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)(*)*)(*)(*)*)*)*)*)* LIVING TRUSTS)(*)(*)(*)(*)(*()*& GENERAL TRUST ADVICE NEEDED.

50 replies

Tortington · 11/06/2007 14:10

google only lets me understand so much, as i am not a financial wizard.

any financial people know

if i bought a property - put the property in trust for my children and became the trustee.

can i do this indefinaltey or cant he kids claim their bit at 18? or can i specify "when i die you money grabbing turd" in the trust - which sounds atually the way its most likley to go i would think???

can i sell on the property and buy a different one up the property ladder so to speak - say in 20 years time as the trustee - "in trust" for my children ?

in short can i do what i would do anyway but the downside being ic annot access the value of the property for myslef? say if i had a terminal illness and needed lifesaving operation in america. ...for instance.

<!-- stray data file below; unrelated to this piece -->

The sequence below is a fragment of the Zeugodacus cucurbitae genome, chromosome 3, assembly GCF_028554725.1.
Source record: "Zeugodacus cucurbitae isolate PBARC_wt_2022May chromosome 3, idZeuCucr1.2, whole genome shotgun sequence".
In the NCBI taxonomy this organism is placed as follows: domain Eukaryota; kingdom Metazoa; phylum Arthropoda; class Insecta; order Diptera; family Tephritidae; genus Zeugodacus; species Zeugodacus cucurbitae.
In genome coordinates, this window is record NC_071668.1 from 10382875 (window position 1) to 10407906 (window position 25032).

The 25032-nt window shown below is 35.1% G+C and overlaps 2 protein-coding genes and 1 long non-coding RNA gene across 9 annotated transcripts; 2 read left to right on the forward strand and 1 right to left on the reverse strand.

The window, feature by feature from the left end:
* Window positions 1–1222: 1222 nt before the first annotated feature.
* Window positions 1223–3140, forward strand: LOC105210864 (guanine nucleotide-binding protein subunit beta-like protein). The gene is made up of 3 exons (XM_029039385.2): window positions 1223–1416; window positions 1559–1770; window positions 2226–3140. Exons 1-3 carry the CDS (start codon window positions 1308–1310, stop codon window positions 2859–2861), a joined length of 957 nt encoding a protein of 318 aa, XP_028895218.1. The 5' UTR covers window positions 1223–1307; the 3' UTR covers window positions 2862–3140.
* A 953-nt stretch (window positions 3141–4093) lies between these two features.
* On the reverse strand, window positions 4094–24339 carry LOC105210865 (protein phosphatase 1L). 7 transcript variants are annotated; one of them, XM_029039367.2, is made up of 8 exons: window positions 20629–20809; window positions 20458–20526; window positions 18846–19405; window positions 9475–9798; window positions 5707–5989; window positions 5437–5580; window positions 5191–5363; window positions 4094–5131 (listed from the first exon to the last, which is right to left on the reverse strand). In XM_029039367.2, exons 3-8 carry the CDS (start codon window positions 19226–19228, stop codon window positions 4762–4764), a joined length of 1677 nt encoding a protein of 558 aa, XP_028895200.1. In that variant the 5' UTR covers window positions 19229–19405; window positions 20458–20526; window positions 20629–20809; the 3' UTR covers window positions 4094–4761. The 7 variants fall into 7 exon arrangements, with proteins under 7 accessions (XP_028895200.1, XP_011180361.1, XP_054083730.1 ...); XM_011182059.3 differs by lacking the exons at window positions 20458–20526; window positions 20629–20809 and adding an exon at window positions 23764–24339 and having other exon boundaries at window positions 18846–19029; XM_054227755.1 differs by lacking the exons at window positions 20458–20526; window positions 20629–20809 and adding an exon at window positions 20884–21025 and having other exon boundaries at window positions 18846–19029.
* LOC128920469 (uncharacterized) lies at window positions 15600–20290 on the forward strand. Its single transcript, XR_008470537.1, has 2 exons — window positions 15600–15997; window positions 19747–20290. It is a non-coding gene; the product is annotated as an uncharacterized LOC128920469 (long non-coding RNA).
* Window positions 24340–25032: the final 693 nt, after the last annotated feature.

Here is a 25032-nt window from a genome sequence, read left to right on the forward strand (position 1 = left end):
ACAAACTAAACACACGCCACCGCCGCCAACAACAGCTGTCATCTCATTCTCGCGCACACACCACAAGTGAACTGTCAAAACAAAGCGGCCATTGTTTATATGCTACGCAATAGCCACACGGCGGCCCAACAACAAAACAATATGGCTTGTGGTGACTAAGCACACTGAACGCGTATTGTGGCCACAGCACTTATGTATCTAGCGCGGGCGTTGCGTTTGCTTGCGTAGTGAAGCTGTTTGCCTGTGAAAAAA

does anyone know the tax implications. i looked on the govt website and i swear it was in swahili.

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Tortington · 11/06/2007 14:17
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mumblechum · 11/06/2007 14:34

I'll try to help Custy but don't specialise in this area. Have basic knowledge though.

Big question:

Why do you want to do this???

(am going to be offline now for couple of hours will check at teatime).

Tortington · 11/06/2007 14:41

cos if i divorce my lovely husband - which i am NOT planning to do. been married for 18 years - 17 of them were fine then last year the shit hit the fan a little - but i hope they will be fine again forever with hugs and choclate candy roses and puke

my mum died ( buried her last firday house in probate)

i think it unfair that my dh should get half of her money - SHOULD we divorce - whichisn't what ia m intending to do i repeat.

equally i wouldnt want to stay in my marriage some ten years down the line becuase he would take half the money my moher left to ME.

so. i love dh i really do. but i want to keep my mothers (and fathers) money from going to him should we split.

the reasonable choice would be to set up a trust.

the kids are going to get it anyway.

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noddyholder · 11/06/2007 14:44